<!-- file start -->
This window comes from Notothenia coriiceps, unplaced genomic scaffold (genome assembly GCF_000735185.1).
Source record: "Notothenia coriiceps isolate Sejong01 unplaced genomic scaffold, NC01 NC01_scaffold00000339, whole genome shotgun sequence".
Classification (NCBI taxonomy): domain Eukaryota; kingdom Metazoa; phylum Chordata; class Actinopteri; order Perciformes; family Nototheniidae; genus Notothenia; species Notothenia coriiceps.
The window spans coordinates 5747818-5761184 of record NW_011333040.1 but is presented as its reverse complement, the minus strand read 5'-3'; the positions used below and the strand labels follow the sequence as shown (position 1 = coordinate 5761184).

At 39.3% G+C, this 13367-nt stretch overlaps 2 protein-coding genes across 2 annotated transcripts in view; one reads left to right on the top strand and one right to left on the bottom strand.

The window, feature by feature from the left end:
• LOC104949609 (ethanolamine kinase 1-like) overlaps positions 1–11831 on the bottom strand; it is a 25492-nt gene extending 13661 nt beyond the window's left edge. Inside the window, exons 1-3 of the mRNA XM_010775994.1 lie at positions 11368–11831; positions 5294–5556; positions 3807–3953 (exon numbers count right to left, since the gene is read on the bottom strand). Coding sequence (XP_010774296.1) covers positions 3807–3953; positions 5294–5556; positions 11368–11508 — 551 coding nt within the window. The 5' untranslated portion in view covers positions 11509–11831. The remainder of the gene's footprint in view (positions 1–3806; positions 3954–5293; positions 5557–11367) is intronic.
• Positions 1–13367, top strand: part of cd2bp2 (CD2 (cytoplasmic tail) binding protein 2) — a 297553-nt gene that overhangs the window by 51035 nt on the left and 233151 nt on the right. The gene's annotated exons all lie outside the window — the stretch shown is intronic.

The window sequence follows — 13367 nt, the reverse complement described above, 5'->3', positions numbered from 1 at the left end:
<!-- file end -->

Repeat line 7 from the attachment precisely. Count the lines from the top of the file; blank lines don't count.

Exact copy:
• LOC104949609 (ethanolamine kinase 1-like) overlaps positions 1–11831 on the bottom strand; it is a 25492-nt gene extending 13661 nt beyond the window's left edge. Inside the window, exons 1-3 of the mRNA XM_010775994.1 lie at positions 11368–11831; positions 5294–5556; positions 3807–3953 (exon numbers count right to left, since the gene is read on the bottom strand). Coding sequence (XP_010774296.1) covers positions 3807–3953; positions 5294–5556; positions 11368–11508 — 551 coding nt within the window. The 5' untranslated portion in view covers positions 11509–11831. The remainder of the gene's footprint in view (positions 1–3806; positions 3954–5293; positions 5557–11367) is intronic.